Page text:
Smartphone case reads blood pressure with the touch of a finger

Researchers in the US have used 3D-printing technology to create an optical sensor in the smartphone case, which measures blood pressure in the same way as a standard arm cuff.
Written by Jonathan Chadwick, Contributor
(Image: Science Magazine)

US researchers have developed a prototype smartphone case that monitors blood pressure and could potentially offer a more accessible method of risk assessment for heart attack and strokes.

According to the researchers' findings published in Science Translational Medicine, the case uses 3D-printing technology embedded with an optical sensor, which measures blood pressure in the artery of a finger once force is applied.

The phone measures pressure applied and the "resulting variable-amplitude blood volume oscillations", the journal said. The smartphone runs the data to an accompanying app that provides visual feedback and computes blood pressure from the measurements.

The process is the same as the way a blood pressure cuff squeezes an artery in the arm, according to the journal researchers. Early trial results published in the journal showed that blood pressure readings were similar between results garnered from the new tech, a standard arm cuff device, and a finger cuff device when used on a group of 30 participants.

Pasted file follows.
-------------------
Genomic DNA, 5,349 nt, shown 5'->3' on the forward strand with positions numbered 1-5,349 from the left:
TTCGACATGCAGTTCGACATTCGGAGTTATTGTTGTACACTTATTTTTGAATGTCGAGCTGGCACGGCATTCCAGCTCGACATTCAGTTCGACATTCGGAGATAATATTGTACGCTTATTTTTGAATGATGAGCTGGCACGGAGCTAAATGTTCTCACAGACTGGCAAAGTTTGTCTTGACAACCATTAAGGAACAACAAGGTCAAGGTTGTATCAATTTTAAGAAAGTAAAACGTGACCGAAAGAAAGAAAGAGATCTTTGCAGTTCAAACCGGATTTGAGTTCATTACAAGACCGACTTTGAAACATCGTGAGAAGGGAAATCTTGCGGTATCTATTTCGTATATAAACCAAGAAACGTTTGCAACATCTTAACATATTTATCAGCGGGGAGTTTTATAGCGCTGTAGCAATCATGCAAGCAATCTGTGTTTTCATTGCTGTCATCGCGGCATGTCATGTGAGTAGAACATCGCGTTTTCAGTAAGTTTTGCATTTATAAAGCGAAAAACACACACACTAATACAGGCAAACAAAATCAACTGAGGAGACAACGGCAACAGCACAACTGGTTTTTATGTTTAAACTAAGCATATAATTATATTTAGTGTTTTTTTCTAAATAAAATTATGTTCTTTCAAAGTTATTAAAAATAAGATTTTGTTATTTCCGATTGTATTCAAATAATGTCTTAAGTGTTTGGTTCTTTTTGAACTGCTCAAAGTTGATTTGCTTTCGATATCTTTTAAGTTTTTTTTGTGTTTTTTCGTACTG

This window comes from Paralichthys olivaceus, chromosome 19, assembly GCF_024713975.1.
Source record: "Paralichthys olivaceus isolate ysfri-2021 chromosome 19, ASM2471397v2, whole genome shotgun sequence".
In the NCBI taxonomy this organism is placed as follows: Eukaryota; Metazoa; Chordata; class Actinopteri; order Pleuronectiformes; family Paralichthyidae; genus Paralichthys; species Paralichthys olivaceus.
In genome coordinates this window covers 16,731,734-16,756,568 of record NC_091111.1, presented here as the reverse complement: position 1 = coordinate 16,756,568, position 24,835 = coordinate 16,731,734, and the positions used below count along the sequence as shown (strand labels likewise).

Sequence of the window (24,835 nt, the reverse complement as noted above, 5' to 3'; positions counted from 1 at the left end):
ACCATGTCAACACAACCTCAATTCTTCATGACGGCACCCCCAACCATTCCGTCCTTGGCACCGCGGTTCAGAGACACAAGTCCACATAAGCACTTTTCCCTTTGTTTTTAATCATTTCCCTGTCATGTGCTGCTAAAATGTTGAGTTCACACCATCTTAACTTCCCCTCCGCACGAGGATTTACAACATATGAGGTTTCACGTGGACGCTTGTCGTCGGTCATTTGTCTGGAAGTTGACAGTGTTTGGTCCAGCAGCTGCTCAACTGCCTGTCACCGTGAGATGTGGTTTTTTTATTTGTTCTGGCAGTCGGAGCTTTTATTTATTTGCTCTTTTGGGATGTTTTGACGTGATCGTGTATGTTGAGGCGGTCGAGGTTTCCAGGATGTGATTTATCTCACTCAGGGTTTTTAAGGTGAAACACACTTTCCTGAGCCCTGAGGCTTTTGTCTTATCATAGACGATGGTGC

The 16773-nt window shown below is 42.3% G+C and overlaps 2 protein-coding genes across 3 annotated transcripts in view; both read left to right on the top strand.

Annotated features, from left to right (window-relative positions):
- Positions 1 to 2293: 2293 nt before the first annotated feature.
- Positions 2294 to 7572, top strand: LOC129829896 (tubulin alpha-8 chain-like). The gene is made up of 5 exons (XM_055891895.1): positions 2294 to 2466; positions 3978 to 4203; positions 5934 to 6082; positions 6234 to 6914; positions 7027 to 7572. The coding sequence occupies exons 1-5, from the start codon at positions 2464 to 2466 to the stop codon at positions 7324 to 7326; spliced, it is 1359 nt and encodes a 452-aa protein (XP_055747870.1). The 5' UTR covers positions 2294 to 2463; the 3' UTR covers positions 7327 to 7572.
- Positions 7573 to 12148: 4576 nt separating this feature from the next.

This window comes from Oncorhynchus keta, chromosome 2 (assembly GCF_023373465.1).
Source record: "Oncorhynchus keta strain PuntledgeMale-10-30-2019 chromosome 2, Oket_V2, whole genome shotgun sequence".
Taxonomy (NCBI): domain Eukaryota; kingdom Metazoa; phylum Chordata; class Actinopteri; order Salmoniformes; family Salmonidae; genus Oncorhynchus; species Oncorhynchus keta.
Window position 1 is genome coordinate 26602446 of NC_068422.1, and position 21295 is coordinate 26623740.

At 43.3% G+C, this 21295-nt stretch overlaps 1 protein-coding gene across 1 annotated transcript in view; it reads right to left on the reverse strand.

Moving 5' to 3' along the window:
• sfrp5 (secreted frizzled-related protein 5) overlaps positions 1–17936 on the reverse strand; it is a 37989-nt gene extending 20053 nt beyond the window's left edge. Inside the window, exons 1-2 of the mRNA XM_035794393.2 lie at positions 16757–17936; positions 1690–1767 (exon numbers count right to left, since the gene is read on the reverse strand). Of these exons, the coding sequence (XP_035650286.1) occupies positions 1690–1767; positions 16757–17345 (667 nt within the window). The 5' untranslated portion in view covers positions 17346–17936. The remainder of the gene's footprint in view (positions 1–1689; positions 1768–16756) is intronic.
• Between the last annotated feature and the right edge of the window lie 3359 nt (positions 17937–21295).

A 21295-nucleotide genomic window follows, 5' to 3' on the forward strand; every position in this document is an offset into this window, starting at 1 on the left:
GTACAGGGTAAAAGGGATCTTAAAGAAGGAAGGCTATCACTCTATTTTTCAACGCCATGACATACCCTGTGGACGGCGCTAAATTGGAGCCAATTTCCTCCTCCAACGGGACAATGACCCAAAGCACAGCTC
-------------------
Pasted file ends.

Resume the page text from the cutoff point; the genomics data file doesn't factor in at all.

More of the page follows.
About 90 percent of participants were able to position their finger correctly and get consistent readings after one or two attempts, it added.

"The device yielded bias and precision errors of 3.3 and 8.8 mmHg [millimetre of mercury] for systolic BP [blood pressure] and -5.6 and 7.7 mmHg for diastolic BP over a 40 to 50 mmHg range of BP," the paper reads. "These errors were comparable to the finger cuff device."

Other players in the field are using tech for more accessible healthcare. At last month's Mobile World Congress (MWC), Samsung launched a research app for smartphone users to monitor their daily stress levels to go with the new Samsung Galaxy 9 and Galaxy 9 Plus, which include improved biometric scanning.

Also revealed last month, Stethee's digital stethoscope sends amplified heartbeat sounds to a companion app that automatically detects potential deviations in real time; while researchers at the Australian Research Centre of Excellence for Nanoscale BioPhotonics developed a 3D-printable "clip-on" that turns a smartphone into a fully functional microscope, which could be put to use to determine water quality, to analyse blood samples for parasites, or for early disease detection.

Epic Health last year revealed its app for iOS and Android that checks for blood sugar levels when a user places one fingertip over the camera lens of their smartphone. A series of close-up images are taken that are sent to the cloud for analysis and give feedback on various vital signs from heart rate, temperature, and blood pressure.

At last year's CES, Chinese firm Changhong unveiled its smartphone with an inbuilt material sensor to let its owner scan and analyse the chemical makeup of almost any object.

The H2 smartphone taps into material-sensor technology from Consumer Physics, which first launched its SCiO standalone handheld molecular scanner in 2014.

With AAP


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